Ubiquitous in many places, and not invisible in Manchester either, the flags are a useful and easy way to tell prospective customers that a business is, in fact, open, and eager to meet you.
Local ordinances do allow for small signs to be displayed, but not, apparently, a standard-sized flag that says "Open."
The rule is a leftover piece from another era when, we will assume, folks were justifiably concerned that the wholesale makeover of the community underway in the 1980s and 90s was changing its very nature. Flying "Open" flags were part of the "visual pollution" that was a reflection of the admittedly vast and rapid change occurring at that time.
Fair enough. No one, or at least anyone who cares about the long-term health and success of the town, wants to see excess clutter and visual pollution. It's safe to say we're in a whole new era today, where the main issue is hanging on to what we've got and building from there, instead of what may have been the case 20 or so years ago.
Today, retailers struggle with online competition, the lingering effects of the economic downturn that began five or more years ago, fickle consumer tastes and the constant need to burnish the image of Manchester and the Mountains as a "go-to" location. There are plenty of other places out there competing for those visitor dollars.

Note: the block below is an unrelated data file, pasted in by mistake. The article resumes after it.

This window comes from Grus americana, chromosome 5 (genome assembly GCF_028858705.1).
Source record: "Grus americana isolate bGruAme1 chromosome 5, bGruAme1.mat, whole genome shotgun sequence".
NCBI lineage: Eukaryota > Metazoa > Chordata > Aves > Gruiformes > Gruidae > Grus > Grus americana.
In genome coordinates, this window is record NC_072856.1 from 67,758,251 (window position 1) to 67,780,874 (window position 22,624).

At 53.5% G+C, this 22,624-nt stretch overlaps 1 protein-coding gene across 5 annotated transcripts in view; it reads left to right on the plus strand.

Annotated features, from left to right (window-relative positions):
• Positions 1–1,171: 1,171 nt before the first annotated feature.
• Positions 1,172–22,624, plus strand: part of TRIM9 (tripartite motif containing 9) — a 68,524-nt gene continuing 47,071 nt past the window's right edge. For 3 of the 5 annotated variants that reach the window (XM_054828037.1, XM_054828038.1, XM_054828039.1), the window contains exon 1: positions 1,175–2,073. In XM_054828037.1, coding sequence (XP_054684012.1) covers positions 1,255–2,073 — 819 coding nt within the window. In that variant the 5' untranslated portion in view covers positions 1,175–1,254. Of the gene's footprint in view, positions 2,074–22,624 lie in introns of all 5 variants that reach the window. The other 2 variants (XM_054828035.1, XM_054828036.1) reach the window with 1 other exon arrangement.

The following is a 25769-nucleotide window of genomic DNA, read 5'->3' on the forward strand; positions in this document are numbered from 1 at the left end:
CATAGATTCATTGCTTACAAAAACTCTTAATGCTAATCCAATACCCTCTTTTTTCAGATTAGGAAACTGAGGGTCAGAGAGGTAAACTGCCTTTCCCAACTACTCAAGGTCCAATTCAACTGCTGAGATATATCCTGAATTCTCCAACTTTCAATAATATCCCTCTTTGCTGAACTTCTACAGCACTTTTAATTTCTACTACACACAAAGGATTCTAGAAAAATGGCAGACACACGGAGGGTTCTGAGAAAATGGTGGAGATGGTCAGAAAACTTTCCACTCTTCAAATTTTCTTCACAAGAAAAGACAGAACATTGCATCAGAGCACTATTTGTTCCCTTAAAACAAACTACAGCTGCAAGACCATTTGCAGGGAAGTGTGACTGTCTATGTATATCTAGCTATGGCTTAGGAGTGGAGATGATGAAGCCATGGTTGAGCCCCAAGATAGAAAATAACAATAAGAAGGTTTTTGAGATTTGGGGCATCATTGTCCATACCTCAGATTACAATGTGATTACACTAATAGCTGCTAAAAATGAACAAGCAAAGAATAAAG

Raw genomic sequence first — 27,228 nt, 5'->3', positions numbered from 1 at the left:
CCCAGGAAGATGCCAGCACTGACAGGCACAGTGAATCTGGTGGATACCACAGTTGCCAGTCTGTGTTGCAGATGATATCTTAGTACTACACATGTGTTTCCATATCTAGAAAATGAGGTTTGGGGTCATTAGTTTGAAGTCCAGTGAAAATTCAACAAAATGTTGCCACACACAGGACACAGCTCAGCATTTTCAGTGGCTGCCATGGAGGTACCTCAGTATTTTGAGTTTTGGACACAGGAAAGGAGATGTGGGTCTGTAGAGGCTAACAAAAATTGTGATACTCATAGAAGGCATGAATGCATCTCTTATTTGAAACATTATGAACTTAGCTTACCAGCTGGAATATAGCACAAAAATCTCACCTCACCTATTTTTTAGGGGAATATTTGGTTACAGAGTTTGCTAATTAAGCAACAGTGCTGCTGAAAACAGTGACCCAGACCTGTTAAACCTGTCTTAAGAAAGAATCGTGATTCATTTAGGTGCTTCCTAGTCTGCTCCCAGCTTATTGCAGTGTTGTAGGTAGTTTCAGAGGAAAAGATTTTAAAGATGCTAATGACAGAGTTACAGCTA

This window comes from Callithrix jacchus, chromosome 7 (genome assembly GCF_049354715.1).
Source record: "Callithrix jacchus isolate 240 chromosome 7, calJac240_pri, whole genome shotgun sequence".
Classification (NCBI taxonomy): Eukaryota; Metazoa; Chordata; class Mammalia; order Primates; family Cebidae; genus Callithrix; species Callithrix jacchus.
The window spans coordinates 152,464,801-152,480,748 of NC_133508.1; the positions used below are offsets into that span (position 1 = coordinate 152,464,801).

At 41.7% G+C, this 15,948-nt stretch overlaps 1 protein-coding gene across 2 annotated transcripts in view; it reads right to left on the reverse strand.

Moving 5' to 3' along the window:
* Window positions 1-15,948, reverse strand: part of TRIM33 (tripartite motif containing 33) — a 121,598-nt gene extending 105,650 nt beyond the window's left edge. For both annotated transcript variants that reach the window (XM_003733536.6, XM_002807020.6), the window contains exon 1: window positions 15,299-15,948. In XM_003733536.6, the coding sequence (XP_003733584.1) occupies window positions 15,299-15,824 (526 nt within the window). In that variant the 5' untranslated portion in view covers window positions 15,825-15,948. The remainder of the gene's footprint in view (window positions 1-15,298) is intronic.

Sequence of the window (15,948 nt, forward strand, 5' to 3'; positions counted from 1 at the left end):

Given that, you would think that any advantage conferred by the simple measure of allowing local businesses to fly an "Open" flag would not be a problem. But apparently it is. We urge the Planning Commission and the Select Board to move as quickly as possible to jettison the outdated ordinance, and in the meantime, approve any and all requests for variances from the rule. Hopefully, these would be administrative decisions that don't require approval from the full commission or board so that those businesses that wish to can begin flying those flags right away.
Another interesting idea that's been floated along these lines is to have a design competition to come up with a uniquely Manchester "Open" flag. We're sure the chamber of commerce and some local artists could come up with one that fits the town's character.
While it's a safe bet that not every business will fly an "Open" flag, the question needs to be asked: What if they all did? Would that be overkill and indeed cause visual clutter? That's always going to be a matter of individual perception, but we don't think so. The current popular design is understated and tasteful. And it communicates to a potential customer that pulling off the street and into a parking lot won't be a waste of their time.
If we can't get this rule change through, the question needs to be asked: How business-friendly is Manchester, really? We like to think we thread the needle between balancing the at times competing interests of several groups. But that balance point has shifted from where it may have been 20 years ago, and a correction is in order. It's OK to be "open."